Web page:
TORONTO – The Canadian dollar closed lower Tuesday as the American greenback gained strength in the wake of strong U.S. consumer and housing data.The loonie off 0.54 a cent to 96.2 cents US after the U.S. Conference Board’s consumer confidence index for May blew past expectations, coming in at a five-year high of 76.2, against the 72.3 reading that economists expected. The April reading was 68.1.The data was scrutinized for how it might influence the Fed, which is undertaking its third round of aggressive bond-buying to help the economy.Speculation that the U.S. central bank might scale back the program based on a recent improvement in some economic indicators has sparked jitters in stock markets and pushed the greenback higher.Traders also took in further good news from the American housing sector.The S&P/Case-Shiller home price index for March rose by 1.12 per cent, higher than the 0.9 per cent pace that had been expected. The gain translates to a 10.87 per cent year over year gain — the first double-digit increase in over six years.Markets also looked ahead to the Bank of Canada’s next interest rate announcement on Wednesday.The central bank is widely expected to keep its key rate unchanged for some time to come. Traders will look to the bank’s statement for indications on how the economy is expected to perform.On Friday, markets will get Statistics Canada’s reading on how the economy performed during the first quarter. The agency is expected to announce that gross domestic product rose by 0.1 per cent during March, adding up to an annualized rise of 2.2 per cent for the quarter.Oil and copper prices advanced after being buffeted last week after a survey by HSBC Corp. showed a decline in China’s manufacturing for May. An official report on factory production in the world’s second-largest economy will be released later in the week. The July crude contract on the New York Mercantile Exchange was up 86 cents to US$95.01 a barrel.July copper was two cents higher to US$3.31 a pound. Bullion prices slipped with the June contract in New York down $7.70 to US$1,378.90 an ounce. Canadian dollar lower, greenback rises in wake of strong consumer, housing data AddThis Sharing ButtonsShare to TwitterTwitterShare to FacebookFacebookShare to RedditRedditShare to 電子郵件Email by Malcolm Morrison, The Canadian Press Posted May 28, 2013 8:40 am MDT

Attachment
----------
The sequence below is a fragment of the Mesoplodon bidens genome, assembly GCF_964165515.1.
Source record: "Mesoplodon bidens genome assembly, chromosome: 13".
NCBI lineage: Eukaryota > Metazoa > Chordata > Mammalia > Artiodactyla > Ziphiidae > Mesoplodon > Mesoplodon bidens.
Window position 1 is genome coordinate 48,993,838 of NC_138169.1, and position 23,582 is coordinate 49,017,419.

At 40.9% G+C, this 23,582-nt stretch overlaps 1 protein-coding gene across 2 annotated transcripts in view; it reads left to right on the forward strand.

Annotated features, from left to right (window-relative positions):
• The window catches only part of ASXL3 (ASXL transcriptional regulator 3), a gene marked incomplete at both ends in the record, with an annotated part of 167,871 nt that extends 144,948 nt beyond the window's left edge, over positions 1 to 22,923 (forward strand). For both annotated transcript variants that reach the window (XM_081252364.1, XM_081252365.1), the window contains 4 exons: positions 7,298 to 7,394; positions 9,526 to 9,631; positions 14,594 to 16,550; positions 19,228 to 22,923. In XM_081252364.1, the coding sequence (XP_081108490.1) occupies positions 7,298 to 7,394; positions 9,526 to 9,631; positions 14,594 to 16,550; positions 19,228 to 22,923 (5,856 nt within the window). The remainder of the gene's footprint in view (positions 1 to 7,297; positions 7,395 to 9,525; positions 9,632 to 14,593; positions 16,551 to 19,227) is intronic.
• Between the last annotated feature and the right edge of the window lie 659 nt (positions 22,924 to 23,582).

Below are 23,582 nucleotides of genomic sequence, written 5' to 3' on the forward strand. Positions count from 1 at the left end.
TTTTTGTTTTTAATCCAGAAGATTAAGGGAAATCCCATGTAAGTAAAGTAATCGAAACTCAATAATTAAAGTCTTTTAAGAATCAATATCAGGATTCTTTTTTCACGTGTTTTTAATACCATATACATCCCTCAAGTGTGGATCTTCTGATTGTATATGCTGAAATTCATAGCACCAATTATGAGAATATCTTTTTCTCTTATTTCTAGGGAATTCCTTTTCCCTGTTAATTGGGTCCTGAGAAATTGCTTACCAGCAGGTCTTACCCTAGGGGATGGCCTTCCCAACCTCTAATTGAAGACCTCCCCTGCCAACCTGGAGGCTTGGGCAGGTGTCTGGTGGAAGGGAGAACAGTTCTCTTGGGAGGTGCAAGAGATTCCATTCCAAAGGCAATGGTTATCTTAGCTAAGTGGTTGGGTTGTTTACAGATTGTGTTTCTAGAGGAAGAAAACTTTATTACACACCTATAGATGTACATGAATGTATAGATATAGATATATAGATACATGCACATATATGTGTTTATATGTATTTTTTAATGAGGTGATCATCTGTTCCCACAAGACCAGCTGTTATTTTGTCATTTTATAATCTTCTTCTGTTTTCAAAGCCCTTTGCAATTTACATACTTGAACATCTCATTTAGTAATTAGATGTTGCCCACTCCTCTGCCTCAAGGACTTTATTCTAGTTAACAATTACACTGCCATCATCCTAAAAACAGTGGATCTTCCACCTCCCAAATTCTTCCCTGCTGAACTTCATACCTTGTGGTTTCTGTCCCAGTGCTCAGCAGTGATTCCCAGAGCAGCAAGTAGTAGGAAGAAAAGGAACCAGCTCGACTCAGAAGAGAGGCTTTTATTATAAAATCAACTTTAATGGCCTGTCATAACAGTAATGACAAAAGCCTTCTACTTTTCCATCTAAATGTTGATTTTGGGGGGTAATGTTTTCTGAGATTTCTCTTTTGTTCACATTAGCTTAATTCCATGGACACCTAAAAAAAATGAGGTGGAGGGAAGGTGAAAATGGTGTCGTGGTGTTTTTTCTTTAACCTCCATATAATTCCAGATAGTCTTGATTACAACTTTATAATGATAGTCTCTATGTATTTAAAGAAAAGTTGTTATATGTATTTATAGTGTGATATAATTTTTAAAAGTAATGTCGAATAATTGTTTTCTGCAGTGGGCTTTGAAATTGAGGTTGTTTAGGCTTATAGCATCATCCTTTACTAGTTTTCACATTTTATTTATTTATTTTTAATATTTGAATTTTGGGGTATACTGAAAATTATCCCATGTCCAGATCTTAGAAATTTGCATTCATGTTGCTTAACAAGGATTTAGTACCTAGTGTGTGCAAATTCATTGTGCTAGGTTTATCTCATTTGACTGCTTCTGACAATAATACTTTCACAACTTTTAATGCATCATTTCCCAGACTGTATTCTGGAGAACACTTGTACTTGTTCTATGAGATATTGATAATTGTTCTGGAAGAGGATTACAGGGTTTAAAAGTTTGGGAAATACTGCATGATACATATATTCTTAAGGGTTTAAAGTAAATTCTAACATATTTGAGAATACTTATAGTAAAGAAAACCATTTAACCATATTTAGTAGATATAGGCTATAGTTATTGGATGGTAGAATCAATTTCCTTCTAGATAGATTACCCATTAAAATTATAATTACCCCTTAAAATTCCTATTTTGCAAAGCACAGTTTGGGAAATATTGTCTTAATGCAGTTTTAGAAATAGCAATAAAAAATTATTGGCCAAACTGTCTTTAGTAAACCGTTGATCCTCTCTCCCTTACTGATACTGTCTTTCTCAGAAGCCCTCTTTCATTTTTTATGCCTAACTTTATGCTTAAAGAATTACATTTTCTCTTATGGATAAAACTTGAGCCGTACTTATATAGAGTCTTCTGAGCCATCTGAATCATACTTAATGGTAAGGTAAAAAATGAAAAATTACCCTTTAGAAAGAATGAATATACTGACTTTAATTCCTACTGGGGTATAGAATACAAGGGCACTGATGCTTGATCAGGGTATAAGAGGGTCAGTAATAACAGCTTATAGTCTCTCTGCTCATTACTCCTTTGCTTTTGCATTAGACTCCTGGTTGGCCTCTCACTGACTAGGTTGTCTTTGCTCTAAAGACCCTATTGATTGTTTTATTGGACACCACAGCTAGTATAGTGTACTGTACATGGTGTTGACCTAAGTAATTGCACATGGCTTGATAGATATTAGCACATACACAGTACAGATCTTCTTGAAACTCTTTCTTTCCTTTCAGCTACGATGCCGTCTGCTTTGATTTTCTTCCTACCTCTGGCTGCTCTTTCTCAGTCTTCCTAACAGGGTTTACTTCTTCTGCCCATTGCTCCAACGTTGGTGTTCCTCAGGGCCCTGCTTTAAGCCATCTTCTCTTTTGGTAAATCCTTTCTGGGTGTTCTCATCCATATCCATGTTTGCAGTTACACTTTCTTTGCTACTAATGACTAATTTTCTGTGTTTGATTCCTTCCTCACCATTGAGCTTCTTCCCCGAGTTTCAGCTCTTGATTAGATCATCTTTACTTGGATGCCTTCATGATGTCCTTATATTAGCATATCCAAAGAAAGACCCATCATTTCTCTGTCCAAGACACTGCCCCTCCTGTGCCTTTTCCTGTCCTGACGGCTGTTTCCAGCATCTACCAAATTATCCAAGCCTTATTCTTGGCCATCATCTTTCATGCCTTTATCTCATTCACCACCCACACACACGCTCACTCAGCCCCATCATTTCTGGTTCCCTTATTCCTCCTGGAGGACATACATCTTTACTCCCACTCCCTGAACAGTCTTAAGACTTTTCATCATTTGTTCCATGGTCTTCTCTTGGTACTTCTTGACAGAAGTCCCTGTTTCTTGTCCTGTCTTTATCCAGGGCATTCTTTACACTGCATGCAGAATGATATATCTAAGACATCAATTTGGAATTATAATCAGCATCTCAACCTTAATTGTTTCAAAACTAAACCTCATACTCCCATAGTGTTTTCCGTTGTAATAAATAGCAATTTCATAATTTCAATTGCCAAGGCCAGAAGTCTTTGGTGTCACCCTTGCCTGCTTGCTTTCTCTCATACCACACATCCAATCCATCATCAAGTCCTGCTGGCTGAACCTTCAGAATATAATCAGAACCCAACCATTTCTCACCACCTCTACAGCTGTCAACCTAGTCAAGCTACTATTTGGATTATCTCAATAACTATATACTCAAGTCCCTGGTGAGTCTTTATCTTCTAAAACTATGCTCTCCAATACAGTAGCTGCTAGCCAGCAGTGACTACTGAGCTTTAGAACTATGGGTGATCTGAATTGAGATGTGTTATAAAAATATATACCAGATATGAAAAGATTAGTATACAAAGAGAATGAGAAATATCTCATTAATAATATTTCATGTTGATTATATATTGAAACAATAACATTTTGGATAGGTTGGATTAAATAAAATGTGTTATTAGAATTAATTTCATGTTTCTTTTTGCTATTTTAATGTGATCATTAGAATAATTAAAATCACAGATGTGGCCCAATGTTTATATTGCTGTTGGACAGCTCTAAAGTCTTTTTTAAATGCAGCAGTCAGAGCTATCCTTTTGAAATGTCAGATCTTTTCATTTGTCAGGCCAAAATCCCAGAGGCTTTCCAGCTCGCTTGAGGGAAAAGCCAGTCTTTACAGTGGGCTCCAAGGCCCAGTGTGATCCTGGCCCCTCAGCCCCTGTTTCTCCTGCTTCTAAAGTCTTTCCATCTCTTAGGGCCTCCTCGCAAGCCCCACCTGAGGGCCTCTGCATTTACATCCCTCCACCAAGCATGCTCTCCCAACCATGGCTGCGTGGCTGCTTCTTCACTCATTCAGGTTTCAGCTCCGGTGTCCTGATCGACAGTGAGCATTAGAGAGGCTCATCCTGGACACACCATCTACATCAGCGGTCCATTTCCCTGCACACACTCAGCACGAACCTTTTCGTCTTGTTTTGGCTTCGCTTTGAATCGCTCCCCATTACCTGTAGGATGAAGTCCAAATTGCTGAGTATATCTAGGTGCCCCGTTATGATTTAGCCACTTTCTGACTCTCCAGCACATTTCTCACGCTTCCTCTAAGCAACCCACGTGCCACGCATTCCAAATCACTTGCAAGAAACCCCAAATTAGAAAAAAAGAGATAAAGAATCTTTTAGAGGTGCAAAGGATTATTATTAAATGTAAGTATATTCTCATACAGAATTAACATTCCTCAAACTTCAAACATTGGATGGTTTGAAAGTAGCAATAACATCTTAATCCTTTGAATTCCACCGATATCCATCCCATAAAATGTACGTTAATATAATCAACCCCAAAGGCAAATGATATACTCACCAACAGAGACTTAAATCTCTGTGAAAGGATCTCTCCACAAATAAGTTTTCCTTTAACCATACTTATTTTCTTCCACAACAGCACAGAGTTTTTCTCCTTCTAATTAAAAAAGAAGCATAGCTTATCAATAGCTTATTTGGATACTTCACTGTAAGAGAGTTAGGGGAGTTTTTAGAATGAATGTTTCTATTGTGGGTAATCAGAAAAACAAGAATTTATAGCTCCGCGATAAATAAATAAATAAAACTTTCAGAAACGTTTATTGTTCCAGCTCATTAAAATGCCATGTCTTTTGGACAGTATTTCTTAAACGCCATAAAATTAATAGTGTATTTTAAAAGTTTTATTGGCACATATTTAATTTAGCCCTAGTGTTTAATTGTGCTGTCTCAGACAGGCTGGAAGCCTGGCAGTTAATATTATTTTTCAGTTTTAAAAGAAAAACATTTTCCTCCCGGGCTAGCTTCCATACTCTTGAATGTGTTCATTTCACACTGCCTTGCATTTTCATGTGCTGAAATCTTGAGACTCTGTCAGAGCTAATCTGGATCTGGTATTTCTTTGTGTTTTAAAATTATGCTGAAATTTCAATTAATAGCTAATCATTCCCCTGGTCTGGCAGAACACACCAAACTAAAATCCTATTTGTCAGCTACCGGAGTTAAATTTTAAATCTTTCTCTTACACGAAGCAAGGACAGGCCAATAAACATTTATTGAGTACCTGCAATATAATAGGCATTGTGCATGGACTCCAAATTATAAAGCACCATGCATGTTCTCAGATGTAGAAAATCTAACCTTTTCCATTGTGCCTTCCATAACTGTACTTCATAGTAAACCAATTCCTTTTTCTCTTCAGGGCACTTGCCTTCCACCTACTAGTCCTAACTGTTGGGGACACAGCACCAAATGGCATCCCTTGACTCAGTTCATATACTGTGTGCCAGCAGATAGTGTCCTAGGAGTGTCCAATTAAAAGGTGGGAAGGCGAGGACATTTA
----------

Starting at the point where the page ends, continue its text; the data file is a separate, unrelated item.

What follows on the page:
In an interview with the Financial Times, he said: “I had to go to Switzerland for proton beam therapy.”“It’s not available in this country. Anyway, there’s now going to be some in this country. Hopefully I’m going just to dedicate a bit of money to making sure.”The philanthropist said he was feeling better since treatment and was “not ready to kick the bucket yet.” And he said he was hopeful of major breakthroughs in cancer treatment in coming years.“I think we’ll probably beat cancer in the next 10 or 15 years,” he said. The parents of Ashya King (centre) were jailed after taking their five-year-old son abroad in an attempt to secure proton beam treatment for himCredit:JORGE GUERRERO/AFP Mr Taylor said he was hopeful of a major breakthrough to defeat cancer treatment in the next 15 yearsCredit:Jason Alden/ Bloomberg Mr Taylor, who stepped down as chief executive of oil trader Vitol in March, but remains its chairman, said his own experiences had spurred him to invest in ensuring access to proton beam therapy in the UK. One of Britain’s wealthiest businessmen has pledged to boost Britain’s proton beam offering after he was forced to travel to Switzerland for cancer treatment.Ian Taylor, the head of the world’s largest energy trader, and chairman of the board of trustees at the Royal Opera House, said he had hoped to invest in services in this country after his own experiences with throat cancer.The businessman, 62, is recovering from proton beam therapy to treat throat cancer, after two bouts of “massive” surgery.He said he was forced to travel to Switzerland, because there is nowhere in this country offering the pioneering therapy, which can offer more targeted treatment without damaging surrounding tissues.Currently the NHS funds patients to go abroad for proton therapy, if doctors decide that it is required. Later this year the Christie Hospital in Manchester is due to open the first centre offering such treatment, with a centre in London due to open in 2020.In 2014, the parents of Ashya King were jailed after taking their five-year-old son abroad in an attempt to secure proton beam treatment for him.They successfully obtained treatment at a hospital in Prague – after the NHS said that it would offer him no benefit over standard treatment. Want the best of The Telegraph direct to your email and WhatsApp? Sign up to our free twice-daily Front Page newsletter and new audio briefings.